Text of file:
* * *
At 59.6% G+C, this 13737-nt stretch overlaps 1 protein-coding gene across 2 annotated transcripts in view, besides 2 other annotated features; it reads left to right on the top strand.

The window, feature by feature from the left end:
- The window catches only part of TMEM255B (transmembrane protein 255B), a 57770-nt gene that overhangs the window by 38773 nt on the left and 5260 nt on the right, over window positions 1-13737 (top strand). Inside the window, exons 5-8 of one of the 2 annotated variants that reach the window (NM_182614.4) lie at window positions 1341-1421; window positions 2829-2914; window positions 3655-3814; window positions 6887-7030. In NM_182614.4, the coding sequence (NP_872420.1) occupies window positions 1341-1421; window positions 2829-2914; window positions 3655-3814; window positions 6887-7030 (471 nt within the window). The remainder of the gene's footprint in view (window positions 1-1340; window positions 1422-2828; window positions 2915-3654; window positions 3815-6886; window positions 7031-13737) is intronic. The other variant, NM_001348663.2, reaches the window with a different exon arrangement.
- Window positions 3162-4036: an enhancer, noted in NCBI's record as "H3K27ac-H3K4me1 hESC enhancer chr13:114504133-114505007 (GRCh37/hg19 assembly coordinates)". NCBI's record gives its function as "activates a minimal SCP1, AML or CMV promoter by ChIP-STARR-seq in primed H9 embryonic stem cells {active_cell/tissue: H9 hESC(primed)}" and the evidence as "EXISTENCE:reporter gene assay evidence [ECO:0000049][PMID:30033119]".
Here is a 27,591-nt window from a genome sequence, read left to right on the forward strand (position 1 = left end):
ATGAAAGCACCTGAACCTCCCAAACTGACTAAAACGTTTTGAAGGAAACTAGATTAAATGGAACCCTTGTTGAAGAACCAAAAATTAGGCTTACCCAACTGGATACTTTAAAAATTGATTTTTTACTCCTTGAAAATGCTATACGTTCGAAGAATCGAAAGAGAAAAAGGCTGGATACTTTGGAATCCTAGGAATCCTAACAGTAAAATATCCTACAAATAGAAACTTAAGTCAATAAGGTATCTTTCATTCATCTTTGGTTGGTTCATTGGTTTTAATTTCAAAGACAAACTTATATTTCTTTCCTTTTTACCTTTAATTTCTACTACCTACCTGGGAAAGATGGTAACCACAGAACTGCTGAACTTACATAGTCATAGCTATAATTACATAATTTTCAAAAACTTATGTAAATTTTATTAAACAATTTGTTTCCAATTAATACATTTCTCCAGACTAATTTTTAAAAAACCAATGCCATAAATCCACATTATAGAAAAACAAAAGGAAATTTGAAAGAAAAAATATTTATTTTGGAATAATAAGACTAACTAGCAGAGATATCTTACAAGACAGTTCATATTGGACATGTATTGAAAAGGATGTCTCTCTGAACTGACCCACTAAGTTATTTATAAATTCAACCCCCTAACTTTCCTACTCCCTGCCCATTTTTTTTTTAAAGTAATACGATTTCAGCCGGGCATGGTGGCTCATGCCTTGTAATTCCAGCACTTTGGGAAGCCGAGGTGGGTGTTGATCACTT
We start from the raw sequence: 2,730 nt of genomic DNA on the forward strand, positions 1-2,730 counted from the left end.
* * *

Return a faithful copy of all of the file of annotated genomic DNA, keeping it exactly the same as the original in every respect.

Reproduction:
At 59.6% G+C, this 13737-nt stretch overlaps 1 protein-coding gene across 2 annotated transcripts in view, besides 2 other annotated features; it reads left to right on the top strand.

The window, feature by feature from the left end:
- The window catches only part of TMEM255B (transmembrane protein 255B), a 57770-nt gene that overhangs the window by 38773 nt on the left and 5260 nt on the right, over window positions 1-13737 (top strand). Inside the window, exons 5-8 of one of the 2 annotated variants that reach the window (NM_182614.4) lie at window positions 1341-1421; window positions 2829-2914; window positions 3655-3814; window positions 6887-7030. In NM_182614.4, the coding sequence (NP_872420.1) occupies window positions 1341-1421; window positions 2829-2914; window positions 3655-3814; window positions 6887-7030 (471 nt within the window). The remainder of the gene's footprint in view (window positions 1-1340; window positions 1422-2828; window positions 2915-3654; window positions 3815-6886; window positions 7031-13737) is intronic. The other variant, NM_001348663.2, reaches the window with a different exon arrangement.
- Window positions 3162-4036: an enhancer, noted in NCBI's record as "H3K27ac-H3K4me1 hESC enhancer chr13:114504133-114505007 (GRCh37/hg19 assembly coordinates)". NCBI's record gives its function as "activates a minimal SCP1, AML or CMV promoter by ChIP-STARR-seq in primed H9 embryonic stem cells {active_cell/tissue: H9 hESC(primed)}" and the evidence as "EXISTENCE:reporter gene assay evidence [ECO:0000049][PMID:30033119]".
Here is a 27,591-nt window from a genome sequence, read left to right on the forward strand (position 1 = left end):
ATGAAAGCACCTGAACCTCCCAAACTGACTAAAACGTTTTGAAGGAAACTAGATTAAATGGAACCCTTGTTGAAGAACCAAAAATTAGGCTTACCCAACTGGATACTTTAAAAATTGATTTTTTACTCCTTGAAAATGCTATACGTTCGAAGAATCGAAAGAGAAAAAGGCTGGATACTTTGGAATCCTAGGAATCCTAACAGTAAAATATCCTACAAATAGAAACTTAAGTCAATAAGGTATCTTTCATTCATCTTTGGTTGGTTCATTGGTTTTAATTTCAAAGACAAACTTATATTTCTTTCCTTTTTACCTTTAATTTCTACTACCTACCTGGGAAAGATGGTAACCACAGAACTGCTGAACTTACATAGTCATAGCTATAATTACATAATTTTCAAAAACTTATGTAAATTTTATTAAACAATTTGTTTCCAATTAATACATTTCTCCAGACTAATTTTTAAAAAACCAATGCCATAAATCCACATTATAGAAAAACAAAAGGAAATTTGAAAGAAAAAATATTTATTTTGGAATAATAAGACTAACTAGCAGAGATATCTTACAAGACAGTTCATATTGGACATGTATTGAAAAGGATGTCTCTCTGAACTGACCCACTAAGTTATTTATAAATTCAACCCCCTAACTTTCCTACTCCCTGCCCATTTTTTTTTTAAAGTAATACGATTTCAGCCGGGCATGGTGGCTCATGCCTTGTAATTCCAGCACTTTGGGAAGCCGAGGTGGGTGTTGATCACTT
We start from the raw sequence: 2,730 nt of genomic DNA on the forward strand, positions 1-2,730 counted from the left end.